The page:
• have any personal or family history of heart disease
  • have an irregular heartbeat

If you experience an allergic reaction, seek medical help right away.

Caution must be exercised when using Phenergan due to the risk of sedation.

If you experience fever, sore throat or any other infection, you should inform your doctor or pharmacist immediately and undergo a complete blood count. Treatment should be discontinued if any marked changed are observed in the blood count.

During treatment, you may be at risk of developing certain side effects. It is important you understand these risks and how to monitor for them. See additional information under Section 6. Are there any side effects?

Pregnancy and breastfeeding

Check with your doctor or pharmacist if you are a woman of childbearing age and not using effective contraception. Check with your doctor or pharmacist if you are pregnant, might become pregnant or think you may be pregnant.

Do not take Phenergan if you are pregnant or plan to become pregnant.

It may affect your developing baby if you take it during pregnancy. If there is a need to consider Phenergan during your pregnancy, Your pharmacist or doctor will discuss the benefits and possible risks of taking the medicine during pregnancy.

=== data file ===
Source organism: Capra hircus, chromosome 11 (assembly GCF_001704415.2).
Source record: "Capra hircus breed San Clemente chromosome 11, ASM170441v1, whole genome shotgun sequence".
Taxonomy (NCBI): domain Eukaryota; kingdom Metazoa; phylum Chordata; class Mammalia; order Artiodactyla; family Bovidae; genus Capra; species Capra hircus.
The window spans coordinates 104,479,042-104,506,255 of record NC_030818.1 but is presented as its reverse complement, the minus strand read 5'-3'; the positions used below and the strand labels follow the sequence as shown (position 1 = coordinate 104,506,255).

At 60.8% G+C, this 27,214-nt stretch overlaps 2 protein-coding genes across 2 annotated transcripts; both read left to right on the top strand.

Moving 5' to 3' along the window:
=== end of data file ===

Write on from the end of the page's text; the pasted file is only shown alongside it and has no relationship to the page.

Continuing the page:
Talk to your doctor or pharmacist if you are breastfeeding or intend to breastfeed.

Do not take Phenergan if you are breastfeeding or plan to breastfeed.

It passes into the breast milk and there is a possibility that the baby may be affected.

Use in Children

  • Do not give Phenergan to newborn or premature babies.
  • Phenergan must not be used in children under 2 years of age, due to the potential for fatal respiratory depression.
  • Because of the risk of chocking, the tablets should be avoided in children who have difficulty swallowing tablets.

3. What if I am taking other medicines?